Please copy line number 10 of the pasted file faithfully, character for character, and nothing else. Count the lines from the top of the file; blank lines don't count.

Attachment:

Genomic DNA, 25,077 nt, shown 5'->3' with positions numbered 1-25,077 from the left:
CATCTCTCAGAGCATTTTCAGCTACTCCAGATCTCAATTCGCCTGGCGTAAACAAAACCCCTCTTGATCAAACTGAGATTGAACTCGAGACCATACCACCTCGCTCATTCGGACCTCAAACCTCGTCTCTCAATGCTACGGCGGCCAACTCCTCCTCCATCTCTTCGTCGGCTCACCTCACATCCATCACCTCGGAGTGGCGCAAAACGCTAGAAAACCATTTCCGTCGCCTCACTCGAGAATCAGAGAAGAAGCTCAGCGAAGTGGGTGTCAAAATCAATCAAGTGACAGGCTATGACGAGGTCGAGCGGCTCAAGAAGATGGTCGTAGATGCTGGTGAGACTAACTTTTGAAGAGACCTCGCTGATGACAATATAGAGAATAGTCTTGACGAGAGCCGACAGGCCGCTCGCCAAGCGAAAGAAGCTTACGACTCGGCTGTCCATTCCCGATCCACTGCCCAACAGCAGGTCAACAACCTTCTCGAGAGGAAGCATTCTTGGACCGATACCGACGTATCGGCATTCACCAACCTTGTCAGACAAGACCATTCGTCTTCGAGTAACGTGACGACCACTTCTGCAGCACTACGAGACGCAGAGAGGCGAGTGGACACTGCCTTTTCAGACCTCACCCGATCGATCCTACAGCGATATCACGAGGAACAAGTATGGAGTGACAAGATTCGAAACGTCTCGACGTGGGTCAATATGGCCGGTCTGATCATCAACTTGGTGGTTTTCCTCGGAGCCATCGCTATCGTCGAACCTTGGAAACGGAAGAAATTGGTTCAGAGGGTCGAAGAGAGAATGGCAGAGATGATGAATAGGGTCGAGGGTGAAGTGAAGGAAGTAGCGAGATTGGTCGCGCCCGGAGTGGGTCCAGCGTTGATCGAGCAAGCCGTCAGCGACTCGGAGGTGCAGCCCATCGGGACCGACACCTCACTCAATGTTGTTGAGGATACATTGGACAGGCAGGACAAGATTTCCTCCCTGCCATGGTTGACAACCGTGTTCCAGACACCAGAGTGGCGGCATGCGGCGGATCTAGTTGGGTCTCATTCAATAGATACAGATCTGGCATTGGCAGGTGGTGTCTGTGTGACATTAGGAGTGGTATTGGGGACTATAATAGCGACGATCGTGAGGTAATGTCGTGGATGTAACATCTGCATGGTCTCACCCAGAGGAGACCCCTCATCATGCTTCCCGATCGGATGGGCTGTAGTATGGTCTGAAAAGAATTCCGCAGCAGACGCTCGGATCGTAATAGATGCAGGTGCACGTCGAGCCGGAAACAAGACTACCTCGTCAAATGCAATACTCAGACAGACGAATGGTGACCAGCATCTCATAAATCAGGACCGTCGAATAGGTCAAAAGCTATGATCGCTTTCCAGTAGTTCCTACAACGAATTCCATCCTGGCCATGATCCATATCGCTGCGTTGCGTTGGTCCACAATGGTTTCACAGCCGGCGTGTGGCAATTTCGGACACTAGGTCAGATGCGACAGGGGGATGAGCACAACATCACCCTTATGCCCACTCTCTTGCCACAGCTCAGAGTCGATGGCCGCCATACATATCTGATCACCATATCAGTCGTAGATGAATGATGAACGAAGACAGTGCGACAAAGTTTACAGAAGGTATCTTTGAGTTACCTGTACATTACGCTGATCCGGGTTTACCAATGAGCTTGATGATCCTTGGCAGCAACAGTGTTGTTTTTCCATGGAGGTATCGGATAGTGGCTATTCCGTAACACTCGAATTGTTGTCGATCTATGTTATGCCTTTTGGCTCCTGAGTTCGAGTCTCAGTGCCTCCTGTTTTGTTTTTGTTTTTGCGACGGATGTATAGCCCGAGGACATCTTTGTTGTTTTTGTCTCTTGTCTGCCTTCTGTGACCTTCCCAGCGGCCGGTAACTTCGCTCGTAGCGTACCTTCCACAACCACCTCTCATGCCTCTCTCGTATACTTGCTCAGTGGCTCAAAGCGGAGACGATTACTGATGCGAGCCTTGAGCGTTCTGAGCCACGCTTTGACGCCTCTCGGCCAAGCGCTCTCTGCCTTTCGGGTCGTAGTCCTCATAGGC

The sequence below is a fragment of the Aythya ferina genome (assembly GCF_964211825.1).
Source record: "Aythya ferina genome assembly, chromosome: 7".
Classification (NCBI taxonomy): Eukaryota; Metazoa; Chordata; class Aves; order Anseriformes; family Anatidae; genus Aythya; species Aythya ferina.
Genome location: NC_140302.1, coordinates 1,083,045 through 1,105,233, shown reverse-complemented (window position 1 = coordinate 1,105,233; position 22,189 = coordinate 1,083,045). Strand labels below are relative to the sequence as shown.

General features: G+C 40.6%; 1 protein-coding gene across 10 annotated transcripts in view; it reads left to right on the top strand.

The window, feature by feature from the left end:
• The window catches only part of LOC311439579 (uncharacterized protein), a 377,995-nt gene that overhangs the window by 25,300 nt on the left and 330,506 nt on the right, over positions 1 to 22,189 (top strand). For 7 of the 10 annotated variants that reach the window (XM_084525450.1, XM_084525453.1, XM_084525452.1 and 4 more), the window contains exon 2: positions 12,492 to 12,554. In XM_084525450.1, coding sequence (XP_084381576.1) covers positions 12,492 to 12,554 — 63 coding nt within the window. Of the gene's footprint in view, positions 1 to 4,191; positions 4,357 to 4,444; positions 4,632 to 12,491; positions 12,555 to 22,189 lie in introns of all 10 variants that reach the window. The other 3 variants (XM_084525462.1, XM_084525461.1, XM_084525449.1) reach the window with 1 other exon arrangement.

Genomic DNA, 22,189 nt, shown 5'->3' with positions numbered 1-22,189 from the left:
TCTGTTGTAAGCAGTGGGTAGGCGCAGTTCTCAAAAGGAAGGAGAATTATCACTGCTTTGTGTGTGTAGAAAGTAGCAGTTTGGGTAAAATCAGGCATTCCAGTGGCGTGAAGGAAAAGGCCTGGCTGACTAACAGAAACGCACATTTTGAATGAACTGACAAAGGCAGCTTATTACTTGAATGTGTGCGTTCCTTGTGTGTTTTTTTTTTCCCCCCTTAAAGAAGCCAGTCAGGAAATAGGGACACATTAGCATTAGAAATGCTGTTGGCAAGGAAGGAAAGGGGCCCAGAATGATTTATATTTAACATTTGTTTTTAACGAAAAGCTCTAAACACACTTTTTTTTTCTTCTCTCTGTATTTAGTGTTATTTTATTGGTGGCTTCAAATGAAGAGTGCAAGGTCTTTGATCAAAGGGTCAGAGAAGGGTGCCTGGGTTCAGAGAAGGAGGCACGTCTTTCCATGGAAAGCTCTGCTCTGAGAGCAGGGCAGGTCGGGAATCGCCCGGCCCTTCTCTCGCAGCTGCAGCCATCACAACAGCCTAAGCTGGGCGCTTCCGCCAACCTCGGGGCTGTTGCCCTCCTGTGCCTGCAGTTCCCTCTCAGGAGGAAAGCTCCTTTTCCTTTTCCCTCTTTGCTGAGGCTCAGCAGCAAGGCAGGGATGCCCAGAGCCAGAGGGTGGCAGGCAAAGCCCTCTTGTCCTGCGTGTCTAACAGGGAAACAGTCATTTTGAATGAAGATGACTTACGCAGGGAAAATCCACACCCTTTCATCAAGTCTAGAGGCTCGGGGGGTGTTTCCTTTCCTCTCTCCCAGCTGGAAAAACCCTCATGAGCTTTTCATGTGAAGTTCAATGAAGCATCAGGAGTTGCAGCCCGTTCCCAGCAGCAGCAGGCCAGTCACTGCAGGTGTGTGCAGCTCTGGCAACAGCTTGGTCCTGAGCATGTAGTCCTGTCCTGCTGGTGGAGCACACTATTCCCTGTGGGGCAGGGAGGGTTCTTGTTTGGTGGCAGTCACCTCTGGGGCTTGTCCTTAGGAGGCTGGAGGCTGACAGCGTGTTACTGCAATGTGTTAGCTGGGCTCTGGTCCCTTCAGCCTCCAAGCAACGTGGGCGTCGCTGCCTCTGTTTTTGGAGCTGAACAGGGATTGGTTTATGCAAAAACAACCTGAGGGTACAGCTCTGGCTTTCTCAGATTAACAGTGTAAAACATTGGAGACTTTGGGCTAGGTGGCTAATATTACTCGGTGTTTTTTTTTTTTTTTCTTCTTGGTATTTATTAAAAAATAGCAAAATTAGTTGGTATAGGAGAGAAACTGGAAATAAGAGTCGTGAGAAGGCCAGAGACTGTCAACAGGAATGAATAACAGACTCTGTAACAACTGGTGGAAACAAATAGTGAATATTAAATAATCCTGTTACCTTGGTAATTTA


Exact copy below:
Genomic DNA, 22,189 nt, shown 5'->3' with positions numbered 1-22,189 from the left: